1. Simple partial onset followed by impairment of consciousness with or without automatisms
         2. Impaired consciousness at onset with or without automatisms
     C. Secondarily generalized (partial onset evolving to generalized tonic-clonic seizures)

II. Generalized seizures (bilaterally symmetrical and without local onset)
     A. Absence
     B. Myoclonic
     C. Clonic
     D. Tonic
     E. Tonic-clonic
     F. Atonic
     G. Infantile spasms
III. Unclassified seizures
IV. Status epilepticus

GTC seizures are what many people think of as epilepsy. The seizure results in a sudden sharp tonic contraction of muscles followed by a period of rigidity and clonic movements. During the seizure, the patient may cry or moan, lose sphincter control, bite the tongue, or develop cyanosis. After the seizure, the patient may have altered consciousness, drowsiness, or confusion for a variable period of time (postictal period) and frequently goes into a deep sleep. Tonic and clonic seizures can occur separately. Brief shock-like muscular contractions of the face, trunk, and extremities are known as myoclonic jerks. They can be isolated events or rapidly repetitive. A sudden loss of muscle tone is known as an atonic seizure. This can be described as a head drop, the dropping of a limb, or a slumping to the ground. These patients often wear protective head ware to prevent trauma.

The International Classification of Epilepsies and Epilepsy Syndromes adds components such as age of onset, intellectual development, findings on neurologic examination, and results of neuroimaging studies to define epilepsy syndromes more fully. Syndromes can include one or many different seizure types (e.g., Lennox-Gastaut syndrome). The syndromic approach includes seizure type(s) and possible etiologic classifications (e.g., idiopathic, symptomatic, or unknown). Idiopathic describes syndromes that are presumably genetic but also those in which no underlying etiology is documented or suspected. A family history of seizures is commonly present, and neurologic function is essentially normal except for the occurrence of seizures. Symptomatic cases involve evidence of brain damage or a known underlying cause. 

A cryptogenic syndrome is assumed to be symptomatic of an underlying condition that cannot be documented. Unknown or undetermined is used when no cause can be identified. This syndromic classification is more important for prognostic determinations than for a classification based simply on seizure type. The syndrome classification scheme requires more information and, in return, provides a more powerful tool for comprehensive clinical management. A patient’s epilepsy is classified based on seizure type (i.e., generalized versus partial) and syndromic type (i.e., idiopathic, symptomatic, or cryptogenic).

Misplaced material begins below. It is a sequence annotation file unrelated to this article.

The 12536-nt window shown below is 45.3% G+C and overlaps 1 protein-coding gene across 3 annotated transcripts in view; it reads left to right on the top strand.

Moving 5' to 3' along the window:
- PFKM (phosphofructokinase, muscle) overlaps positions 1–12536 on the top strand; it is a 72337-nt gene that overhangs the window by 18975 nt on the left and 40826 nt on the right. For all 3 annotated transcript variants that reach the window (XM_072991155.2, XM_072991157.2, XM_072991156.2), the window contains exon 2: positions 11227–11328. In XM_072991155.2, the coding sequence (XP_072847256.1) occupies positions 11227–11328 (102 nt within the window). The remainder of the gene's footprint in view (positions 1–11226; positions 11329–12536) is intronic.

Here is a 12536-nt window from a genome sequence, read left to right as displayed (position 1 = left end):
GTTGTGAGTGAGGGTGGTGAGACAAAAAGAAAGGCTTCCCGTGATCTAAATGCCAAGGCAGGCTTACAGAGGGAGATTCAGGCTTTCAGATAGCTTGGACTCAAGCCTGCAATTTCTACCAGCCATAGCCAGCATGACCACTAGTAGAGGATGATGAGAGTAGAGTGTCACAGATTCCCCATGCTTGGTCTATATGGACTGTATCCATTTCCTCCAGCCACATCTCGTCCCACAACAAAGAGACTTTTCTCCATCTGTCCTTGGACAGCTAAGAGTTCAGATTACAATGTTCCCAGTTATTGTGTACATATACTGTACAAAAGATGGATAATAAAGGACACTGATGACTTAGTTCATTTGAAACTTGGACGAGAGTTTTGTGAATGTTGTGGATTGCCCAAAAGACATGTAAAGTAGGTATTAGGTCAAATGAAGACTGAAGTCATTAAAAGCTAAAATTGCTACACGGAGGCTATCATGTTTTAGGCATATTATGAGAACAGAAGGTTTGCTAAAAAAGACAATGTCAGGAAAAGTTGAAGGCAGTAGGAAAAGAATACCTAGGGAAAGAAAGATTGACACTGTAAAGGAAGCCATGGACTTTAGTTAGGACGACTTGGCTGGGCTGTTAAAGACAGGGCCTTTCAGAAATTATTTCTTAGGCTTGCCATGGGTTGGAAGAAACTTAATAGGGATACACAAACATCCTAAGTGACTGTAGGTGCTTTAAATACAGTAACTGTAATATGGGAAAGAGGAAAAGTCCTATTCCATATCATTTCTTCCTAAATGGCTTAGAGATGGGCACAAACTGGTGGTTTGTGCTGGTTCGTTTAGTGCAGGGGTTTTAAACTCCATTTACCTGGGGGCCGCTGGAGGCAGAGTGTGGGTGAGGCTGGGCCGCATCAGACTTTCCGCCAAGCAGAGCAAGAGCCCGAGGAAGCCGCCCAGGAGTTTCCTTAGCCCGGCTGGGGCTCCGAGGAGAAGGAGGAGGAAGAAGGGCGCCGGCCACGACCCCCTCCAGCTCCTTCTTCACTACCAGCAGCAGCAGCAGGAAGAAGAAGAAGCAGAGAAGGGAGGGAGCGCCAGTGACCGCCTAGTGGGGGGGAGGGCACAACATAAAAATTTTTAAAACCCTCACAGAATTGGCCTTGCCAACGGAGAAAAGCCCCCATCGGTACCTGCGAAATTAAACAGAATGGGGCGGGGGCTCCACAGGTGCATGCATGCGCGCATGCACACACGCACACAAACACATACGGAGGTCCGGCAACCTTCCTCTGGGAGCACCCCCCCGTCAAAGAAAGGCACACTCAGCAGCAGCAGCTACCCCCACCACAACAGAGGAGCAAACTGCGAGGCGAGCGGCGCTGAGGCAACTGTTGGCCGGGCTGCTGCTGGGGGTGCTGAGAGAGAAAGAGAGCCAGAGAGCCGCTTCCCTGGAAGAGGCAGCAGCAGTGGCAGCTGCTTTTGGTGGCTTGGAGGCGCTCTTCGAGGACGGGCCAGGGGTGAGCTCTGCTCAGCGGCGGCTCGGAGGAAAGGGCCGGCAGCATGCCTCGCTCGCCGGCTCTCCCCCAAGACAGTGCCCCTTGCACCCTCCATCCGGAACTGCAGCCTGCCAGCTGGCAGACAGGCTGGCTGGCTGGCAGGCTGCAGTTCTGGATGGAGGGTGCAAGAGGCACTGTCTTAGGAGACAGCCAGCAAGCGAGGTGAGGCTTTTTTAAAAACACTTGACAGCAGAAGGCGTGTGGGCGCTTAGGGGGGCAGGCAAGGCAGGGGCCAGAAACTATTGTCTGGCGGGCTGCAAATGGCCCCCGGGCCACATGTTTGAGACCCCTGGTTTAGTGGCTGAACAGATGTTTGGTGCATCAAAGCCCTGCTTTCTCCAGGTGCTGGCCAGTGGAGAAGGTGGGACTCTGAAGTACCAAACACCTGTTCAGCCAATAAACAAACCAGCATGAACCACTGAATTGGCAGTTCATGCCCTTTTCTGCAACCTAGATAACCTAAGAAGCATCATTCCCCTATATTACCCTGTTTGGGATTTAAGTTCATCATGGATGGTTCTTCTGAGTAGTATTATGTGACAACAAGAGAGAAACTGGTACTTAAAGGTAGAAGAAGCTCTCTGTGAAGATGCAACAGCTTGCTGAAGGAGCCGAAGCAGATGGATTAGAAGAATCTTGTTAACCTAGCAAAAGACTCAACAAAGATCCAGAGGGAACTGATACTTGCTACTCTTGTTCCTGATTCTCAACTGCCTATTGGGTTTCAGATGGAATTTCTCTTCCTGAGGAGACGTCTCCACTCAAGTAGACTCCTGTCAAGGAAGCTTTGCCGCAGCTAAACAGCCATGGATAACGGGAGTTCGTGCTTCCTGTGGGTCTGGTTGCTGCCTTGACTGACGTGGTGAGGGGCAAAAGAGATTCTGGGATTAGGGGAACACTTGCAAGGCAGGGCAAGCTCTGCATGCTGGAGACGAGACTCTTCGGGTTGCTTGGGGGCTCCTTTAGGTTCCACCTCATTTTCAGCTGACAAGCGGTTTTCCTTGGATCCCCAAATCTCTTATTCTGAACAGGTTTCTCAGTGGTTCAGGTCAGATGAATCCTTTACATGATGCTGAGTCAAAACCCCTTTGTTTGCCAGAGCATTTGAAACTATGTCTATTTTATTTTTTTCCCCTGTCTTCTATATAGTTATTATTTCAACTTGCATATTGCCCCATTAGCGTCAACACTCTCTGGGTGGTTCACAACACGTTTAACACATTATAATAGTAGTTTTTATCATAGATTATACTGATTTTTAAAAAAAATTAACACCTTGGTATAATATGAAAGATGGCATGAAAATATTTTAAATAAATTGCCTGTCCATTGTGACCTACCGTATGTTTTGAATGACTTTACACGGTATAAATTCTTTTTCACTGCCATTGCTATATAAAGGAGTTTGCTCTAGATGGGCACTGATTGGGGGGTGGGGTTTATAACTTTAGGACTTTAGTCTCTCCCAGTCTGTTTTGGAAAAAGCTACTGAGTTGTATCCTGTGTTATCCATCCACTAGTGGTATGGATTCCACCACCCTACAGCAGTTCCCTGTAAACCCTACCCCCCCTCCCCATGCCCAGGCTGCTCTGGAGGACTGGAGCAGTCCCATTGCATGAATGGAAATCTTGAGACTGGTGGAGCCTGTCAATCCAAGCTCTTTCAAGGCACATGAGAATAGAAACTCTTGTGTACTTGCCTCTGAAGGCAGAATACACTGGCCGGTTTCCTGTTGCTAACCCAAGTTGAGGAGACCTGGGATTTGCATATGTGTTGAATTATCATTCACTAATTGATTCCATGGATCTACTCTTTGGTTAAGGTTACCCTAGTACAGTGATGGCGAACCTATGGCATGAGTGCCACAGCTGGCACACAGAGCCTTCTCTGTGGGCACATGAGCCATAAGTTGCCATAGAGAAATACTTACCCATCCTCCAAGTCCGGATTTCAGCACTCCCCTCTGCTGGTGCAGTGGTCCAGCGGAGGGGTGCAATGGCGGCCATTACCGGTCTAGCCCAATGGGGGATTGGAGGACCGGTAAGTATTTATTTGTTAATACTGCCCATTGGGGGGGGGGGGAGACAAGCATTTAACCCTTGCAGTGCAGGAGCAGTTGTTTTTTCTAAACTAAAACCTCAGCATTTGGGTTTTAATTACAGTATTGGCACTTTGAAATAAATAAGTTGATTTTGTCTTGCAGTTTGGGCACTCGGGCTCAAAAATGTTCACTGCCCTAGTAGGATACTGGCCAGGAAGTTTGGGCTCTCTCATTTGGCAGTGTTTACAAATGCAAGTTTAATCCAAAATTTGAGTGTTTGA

Clinical Presentation of Epilepsy

In most cases, the healthcare provider will not be in a position to witness a seizure. Many patients (particularly those with CP or GTC seizures) are amnestic to the actual seizure event. Obtaining an adequate history and description of the ictal event (including time course) from a third party (e.g., significant other, family member, or witness) is critically important. With treatment the typical clinical presentation of the seizure may change. 

Symptoms of a specific seizure will depend on seizure type. Although seizures can vary between patients, they tend to be stereotyped within an individual.
  • CP seizures can include somatosensory or focal motor features.
  • CP seizures are associated with altered consciousness.
  • Absence seizures can be almost nondetectable with only very brief (seconds) periods of altered consciousness.
  • GTC seizures are major convulsive episodes and are always associated with a loss of consciousness.
Interictally (between seizure episodes), there are typically no objective or pathognomonic signs

Laboratory Tests
There are currently no diagnostic laboratory tests for epilepsy. In some cases, particularly following GTC (or perhaps CP) seizures, serum prolactin levels can be transiently elevated. Laboratory tests can be done to rule out treatable causes of seizures (e.g., hypoglycemia, altered electrolyte concentrations, infections, etc.) that do not represent epilepsy.

Other Diagnostic Tests
  • EEG is very useful in the diagnosis of various seizure disorders.
  • An epileptiform EEG is found in only approximately 50% of the patients who have epilepsy.
  • A prolactin serum level obtained within 10 to 20 minutes of a tonic-clonic seizure can be useful in differentiating seizure activity from pseudoseizure activity but not from syncope.
  • Although magnetic resonance imaging (MRI) is very useful (especially imaging of the temporal lobes), a computed tomography (CT) scan typically is not helpful except in the initial evaluation for a brain tumor or cerebral bleeding.

by Umaee
Source: pharmacotherapy 7th
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williamsmarkseo said...

My son is diagnosed with epilepsy at the age of 8 years old. During this time, he has only a few hours of sleep over a three-day period. Doctor prescribe him generic lamictal, usually fine for the most part.